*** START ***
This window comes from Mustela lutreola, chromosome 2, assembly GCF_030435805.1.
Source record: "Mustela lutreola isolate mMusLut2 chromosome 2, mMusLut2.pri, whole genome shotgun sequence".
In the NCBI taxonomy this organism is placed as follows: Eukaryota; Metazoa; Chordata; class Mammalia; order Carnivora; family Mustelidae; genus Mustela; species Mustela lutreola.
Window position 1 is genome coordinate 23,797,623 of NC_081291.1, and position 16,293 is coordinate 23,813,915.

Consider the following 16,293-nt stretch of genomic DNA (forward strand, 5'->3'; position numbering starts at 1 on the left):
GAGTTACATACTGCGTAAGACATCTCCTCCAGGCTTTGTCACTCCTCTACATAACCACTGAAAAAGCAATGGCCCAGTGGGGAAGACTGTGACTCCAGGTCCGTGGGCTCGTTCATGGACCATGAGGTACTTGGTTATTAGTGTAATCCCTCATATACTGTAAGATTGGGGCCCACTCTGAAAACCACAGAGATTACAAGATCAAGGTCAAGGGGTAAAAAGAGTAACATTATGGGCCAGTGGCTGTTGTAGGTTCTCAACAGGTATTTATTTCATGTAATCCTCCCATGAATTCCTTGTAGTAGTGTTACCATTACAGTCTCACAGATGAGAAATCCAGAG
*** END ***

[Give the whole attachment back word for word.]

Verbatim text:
This window comes from Mustela lutreola, chromosome 2, assembly GCF_030435805.1.
Source record: "Mustela lutreola isolate mMusLut2 chromosome 2, mMusLut2.pri, whole genome shotgun sequence".
In the NCBI taxonomy this organism is placed as follows: Eukaryota; Metazoa; Chordata; class Mammalia; order Carnivora; family Mustelidae; genus Mustela; species Mustela lutreola.
Window position 1 is genome coordinate 23,797,623 of NC_081291.1, and position 16,293 is coordinate 23,813,915.

Consider the following 16,293-nt stretch of genomic DNA (forward strand, 5'->3'; position numbering starts at 1 on the left):
GAGTTACATACTGCGTAAGACATCTCCTCCAGGCTTTGTCACTCCTCTACATAACCACTGAAAAAGCAATGGCCCAGTGGGGAAGACTGTGACTCCAGGTCCGTGGGCTCGTTCATGGACCATGAGGTACTTGGTTATTAGTGTAATCCCTCATATACTGTAAGATTGGGGCCCACTCTGAAAACCACAGAGATTACAAGATCAAGGTCAAGGGGTAAAAAGAGTAACATTATGGGCCAGTGGCTGTTGTAGGTTCTCAACAGGTATTTATTTCATGTAATCCTCCCATGAATTCCTTGTAGTAGTGTTACCATTACAGTCTCACAGATGAGAAATCCAGAG